NASA enables Voyager 1 fire up thrusters 37 years later
For the past 40 years, NASA’s Voyager 1, the only human-made object flying in the interstellar has been moving farther and farther away from our planet. Now, the agency has successfully fired up four of Voyager 1’s backup thrusters it hasn’t used since 1980, ensuring that it can maintain contact with the farthest spaceship from Earth for minimum two to three more years. In order to make its antenna point to Earth, Voyager often requires to rotate itself. With its thrusters, it fires various 10-millisecond puffs to align itself. However, the problem is, the ones that are used regularly haven’t been as effective since 2014.
While it’s impossible to physically check the condition of a probe 13 billion miles away, experts were gathered first to evaluate the situation. They test-fired the backup thrusters on November 28th, which successfully rotated the spacecraft just as well as the primary ones do.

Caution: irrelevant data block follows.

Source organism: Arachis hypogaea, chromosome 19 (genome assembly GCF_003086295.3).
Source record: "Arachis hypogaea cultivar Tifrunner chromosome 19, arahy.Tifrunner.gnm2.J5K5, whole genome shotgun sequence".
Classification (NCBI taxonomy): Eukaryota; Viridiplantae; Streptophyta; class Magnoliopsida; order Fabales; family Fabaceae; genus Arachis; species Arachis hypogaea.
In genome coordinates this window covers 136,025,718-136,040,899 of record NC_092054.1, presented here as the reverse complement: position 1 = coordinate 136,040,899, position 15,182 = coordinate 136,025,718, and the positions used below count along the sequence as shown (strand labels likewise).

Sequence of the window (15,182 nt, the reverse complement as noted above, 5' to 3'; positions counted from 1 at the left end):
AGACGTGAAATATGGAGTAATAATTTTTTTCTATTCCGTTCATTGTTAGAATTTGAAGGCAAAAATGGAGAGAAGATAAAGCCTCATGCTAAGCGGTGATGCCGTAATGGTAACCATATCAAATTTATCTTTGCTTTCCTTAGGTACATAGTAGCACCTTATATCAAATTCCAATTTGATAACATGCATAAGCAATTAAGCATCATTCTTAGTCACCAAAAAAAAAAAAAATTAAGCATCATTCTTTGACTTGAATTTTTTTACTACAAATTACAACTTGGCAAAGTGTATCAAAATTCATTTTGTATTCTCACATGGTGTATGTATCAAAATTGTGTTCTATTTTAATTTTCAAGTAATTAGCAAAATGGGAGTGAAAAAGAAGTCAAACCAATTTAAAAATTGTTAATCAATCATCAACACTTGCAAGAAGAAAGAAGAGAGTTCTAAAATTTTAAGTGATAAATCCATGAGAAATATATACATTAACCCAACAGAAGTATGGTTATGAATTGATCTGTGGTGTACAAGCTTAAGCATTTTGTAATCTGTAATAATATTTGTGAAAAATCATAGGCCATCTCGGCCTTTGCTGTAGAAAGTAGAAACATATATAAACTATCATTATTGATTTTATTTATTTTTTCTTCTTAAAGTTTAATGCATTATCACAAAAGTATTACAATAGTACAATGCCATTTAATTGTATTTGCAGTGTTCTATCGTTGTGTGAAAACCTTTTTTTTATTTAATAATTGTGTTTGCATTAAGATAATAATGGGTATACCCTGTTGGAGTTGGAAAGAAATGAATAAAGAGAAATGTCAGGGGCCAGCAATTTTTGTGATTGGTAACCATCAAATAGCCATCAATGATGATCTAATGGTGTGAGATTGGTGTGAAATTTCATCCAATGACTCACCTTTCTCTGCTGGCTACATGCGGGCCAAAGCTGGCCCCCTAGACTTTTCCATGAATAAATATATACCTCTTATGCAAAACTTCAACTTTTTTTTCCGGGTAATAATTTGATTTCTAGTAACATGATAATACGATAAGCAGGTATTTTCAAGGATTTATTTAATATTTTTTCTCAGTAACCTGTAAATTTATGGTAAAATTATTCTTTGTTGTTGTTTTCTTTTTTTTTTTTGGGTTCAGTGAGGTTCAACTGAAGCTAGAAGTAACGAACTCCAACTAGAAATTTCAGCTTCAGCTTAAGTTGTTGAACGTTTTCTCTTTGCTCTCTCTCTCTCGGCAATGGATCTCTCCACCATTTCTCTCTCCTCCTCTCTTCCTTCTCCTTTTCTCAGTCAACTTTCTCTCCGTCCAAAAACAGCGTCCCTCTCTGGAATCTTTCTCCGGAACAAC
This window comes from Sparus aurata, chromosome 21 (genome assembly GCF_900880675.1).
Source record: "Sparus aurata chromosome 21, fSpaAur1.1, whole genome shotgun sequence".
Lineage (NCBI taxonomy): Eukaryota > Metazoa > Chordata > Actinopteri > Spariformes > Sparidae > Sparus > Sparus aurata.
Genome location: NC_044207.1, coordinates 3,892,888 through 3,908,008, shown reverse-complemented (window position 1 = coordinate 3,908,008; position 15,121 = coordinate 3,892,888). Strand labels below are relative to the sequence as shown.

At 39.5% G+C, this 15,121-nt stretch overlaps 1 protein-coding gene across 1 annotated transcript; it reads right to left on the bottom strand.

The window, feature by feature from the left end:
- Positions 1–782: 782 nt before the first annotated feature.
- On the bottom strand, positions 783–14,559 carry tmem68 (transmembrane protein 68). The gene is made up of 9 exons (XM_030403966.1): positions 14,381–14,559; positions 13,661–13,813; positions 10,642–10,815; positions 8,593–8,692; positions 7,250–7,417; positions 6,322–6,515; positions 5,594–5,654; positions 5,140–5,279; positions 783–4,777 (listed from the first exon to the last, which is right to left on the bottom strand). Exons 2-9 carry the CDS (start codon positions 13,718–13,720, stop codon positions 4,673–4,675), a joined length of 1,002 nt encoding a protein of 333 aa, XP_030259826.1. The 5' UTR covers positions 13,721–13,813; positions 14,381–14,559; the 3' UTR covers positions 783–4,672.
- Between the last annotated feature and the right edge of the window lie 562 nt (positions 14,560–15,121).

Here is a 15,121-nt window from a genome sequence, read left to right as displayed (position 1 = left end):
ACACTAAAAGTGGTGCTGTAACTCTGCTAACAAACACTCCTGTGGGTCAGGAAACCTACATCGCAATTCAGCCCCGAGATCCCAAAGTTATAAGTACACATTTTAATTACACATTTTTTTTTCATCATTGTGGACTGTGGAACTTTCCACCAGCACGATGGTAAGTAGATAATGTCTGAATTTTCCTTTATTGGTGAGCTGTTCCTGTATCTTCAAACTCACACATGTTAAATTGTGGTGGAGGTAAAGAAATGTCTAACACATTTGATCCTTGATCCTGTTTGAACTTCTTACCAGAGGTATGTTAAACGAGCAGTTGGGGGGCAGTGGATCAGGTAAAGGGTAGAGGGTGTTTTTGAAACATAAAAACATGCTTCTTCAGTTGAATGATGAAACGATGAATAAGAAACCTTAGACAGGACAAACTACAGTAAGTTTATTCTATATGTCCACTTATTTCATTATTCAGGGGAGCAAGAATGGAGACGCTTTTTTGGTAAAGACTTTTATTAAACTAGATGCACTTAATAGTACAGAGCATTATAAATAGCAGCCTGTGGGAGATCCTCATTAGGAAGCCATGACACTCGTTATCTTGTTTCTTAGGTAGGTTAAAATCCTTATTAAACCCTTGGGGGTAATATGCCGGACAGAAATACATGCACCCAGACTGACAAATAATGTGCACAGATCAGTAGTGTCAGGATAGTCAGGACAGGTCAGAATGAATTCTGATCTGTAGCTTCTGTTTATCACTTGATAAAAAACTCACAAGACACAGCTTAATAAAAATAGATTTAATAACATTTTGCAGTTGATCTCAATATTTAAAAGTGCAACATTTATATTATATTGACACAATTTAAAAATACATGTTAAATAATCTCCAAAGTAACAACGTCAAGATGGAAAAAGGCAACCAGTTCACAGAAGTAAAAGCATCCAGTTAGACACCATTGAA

“The Voyager team got more excited each time with each milestone in the thruster test. The mood was one of relief, joy and incredulity after witnessing these well-rested thrusters pick up the baton as if no time had passed at all,” said Todd Barber, one of the propulsion experts.
As the test was successful, the team will switch over to the backup thrusters in January, enabling Voyager 1 to beam back data to Earth a bit longer. But there’s a problem. The thrusters need heaters to operate that and heaters need power, which is limited to such an aging mission. Once those backup thrusters can no longer use the heaters, the team will switch back to the attitude control thrusters, on which they have been depending. The similar test will be conducted with its younger sibling; the Voyager 2 to make sure it can also emit data to Earth after it faces the same fate as Voyager 1.